One of three of the world’s rarest surviving turtles has been found dead in the wild, it has emerged.
The critically endangered Swinhoe’s Softshell turtle was reportedly found dead at Dong Mo Lake, in the town of Son Tay, near Hanoi, in Vietnam, on Sunday, 23rd April.
The female turtle – which reportedly weighed nearly 100 kilogrammes (220 lbs) – was said to be one of only three of the species left alive.
The freshwater reptile had been ID-chipped in 2020 before being released into the lake, according to local media.
Its death was confirmed on 24th April.
Phung Huy Vinh, the head of the economic department of Son Tay, said the turtle’s body had been found by a member of the IMC turtle protection NGO, which oversees a conservation project to protect the species in Vietnam.
Vinh said: “Its cause of death has yet to be confirmed.”
The turtle’s body – which measured 1.56 metres (5.11 feet) long – is undergoing an autopsy to establish its age and cause of death.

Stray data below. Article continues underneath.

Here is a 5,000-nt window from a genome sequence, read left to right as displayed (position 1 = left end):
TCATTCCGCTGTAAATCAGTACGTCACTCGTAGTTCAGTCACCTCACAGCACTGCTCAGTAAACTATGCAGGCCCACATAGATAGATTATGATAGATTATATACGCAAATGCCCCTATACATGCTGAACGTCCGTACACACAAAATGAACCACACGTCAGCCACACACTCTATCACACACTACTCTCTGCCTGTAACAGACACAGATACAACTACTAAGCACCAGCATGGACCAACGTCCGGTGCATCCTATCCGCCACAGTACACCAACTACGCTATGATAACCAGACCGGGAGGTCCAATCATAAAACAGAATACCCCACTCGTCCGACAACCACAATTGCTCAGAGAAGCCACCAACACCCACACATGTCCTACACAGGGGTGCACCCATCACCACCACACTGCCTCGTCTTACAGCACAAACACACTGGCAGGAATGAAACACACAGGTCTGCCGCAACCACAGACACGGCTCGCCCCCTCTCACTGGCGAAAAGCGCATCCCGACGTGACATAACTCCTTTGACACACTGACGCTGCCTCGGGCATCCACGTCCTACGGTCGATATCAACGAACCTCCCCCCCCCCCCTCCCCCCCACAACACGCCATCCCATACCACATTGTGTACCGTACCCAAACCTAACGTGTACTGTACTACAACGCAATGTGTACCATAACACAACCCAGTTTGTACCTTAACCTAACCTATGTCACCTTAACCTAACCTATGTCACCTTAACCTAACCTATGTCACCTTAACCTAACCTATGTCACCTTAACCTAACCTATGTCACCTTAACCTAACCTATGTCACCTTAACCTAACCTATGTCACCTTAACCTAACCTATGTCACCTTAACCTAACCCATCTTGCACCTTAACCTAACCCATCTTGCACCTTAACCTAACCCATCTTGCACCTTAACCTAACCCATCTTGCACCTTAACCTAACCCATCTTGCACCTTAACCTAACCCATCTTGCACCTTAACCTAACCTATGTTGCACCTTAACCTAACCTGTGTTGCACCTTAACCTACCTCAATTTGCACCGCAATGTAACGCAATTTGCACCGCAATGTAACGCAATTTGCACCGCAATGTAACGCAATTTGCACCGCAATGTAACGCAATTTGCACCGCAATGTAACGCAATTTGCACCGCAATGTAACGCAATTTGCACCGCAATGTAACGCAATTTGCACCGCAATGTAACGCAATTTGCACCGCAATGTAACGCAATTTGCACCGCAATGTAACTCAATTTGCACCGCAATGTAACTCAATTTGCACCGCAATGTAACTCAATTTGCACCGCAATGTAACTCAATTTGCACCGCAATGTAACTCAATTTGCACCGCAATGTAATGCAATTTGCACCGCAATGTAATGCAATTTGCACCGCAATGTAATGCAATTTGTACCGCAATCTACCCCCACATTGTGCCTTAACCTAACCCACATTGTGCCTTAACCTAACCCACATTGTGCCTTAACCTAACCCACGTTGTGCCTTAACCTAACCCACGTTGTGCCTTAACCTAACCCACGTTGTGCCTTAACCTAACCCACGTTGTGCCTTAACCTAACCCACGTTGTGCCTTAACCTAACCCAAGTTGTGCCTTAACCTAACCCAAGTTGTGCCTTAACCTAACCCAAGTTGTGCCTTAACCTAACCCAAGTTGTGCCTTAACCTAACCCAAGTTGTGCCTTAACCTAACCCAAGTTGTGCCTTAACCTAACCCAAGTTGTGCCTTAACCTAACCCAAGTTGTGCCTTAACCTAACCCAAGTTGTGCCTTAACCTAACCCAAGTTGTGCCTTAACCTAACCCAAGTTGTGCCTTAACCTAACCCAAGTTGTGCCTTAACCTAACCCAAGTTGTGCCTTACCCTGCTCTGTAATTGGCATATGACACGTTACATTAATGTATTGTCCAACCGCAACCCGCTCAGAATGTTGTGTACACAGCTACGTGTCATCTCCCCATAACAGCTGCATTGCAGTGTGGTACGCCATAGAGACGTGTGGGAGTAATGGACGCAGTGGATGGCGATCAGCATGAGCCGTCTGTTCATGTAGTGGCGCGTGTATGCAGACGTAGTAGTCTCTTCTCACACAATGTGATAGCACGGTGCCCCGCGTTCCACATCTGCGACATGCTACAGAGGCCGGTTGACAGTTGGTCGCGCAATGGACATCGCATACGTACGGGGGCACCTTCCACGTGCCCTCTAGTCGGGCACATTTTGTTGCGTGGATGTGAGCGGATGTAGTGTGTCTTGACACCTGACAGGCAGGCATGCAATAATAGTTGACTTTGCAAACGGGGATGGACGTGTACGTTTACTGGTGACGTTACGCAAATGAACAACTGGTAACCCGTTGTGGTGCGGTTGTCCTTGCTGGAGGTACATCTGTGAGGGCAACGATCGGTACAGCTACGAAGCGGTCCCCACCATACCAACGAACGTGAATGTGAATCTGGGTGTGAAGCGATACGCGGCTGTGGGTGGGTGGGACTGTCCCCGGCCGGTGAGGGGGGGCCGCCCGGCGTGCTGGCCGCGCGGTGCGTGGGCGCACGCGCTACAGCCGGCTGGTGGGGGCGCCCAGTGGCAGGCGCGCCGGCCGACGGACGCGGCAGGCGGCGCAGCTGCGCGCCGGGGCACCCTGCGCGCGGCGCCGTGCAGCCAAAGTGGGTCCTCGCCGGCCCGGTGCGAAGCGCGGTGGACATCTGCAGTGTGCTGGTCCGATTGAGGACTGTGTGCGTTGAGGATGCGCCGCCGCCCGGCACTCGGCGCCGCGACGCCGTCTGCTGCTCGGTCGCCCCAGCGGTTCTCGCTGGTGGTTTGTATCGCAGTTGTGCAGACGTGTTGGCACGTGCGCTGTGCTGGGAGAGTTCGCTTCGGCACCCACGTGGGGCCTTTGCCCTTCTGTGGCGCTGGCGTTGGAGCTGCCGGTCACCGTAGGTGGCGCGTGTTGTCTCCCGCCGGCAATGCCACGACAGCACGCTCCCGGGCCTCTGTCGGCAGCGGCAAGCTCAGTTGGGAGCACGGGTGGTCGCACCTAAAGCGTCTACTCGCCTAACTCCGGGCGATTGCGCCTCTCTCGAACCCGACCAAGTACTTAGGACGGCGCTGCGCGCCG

Before its death, there were reportedly two Swinhoe’s Softshell turtles in China and two more in Vietnam, but only three had been officially confirmed.
The Asian Turtle Program, a non-profit, said on Monday, 24th April: “Death of the Dong Mo Turtle – An important female of the world’s rarest turtle is lost in Vietnam.
“Many news reports in Vietnam are covering the death of a large Swinhoe’s Softshell Turtle (Rafetus swinhoei) from Dong Mo Lake, Hanoi.
“We are all devastated to confirm that this is sadly true.
“We have spent over 17 years working to protect this turtle and its habitat.
“We will be able to provide a more detailed update shortly, but we have to wait for the official release of information from our Government and other NGO partners.”
The Swinhoe’s Softshell turtle (Rafetus swinhoei), also known as the Yangtze giant softshell turtle, is thought to be the largest living freshwater turtle in the world.
It is endemic to northern Vietnam and eastern and southern China, and is primarily threatened by habitat loss and trafficking, as well as being hunted for food and for use in alternative medicine.
The species was first recorded in Western science in 1873 by John Edward Gray, a turtle expert from the British Museum, who described a specimen that had been sent to him from Shanghai by the English biologist Robert Swinhoe.
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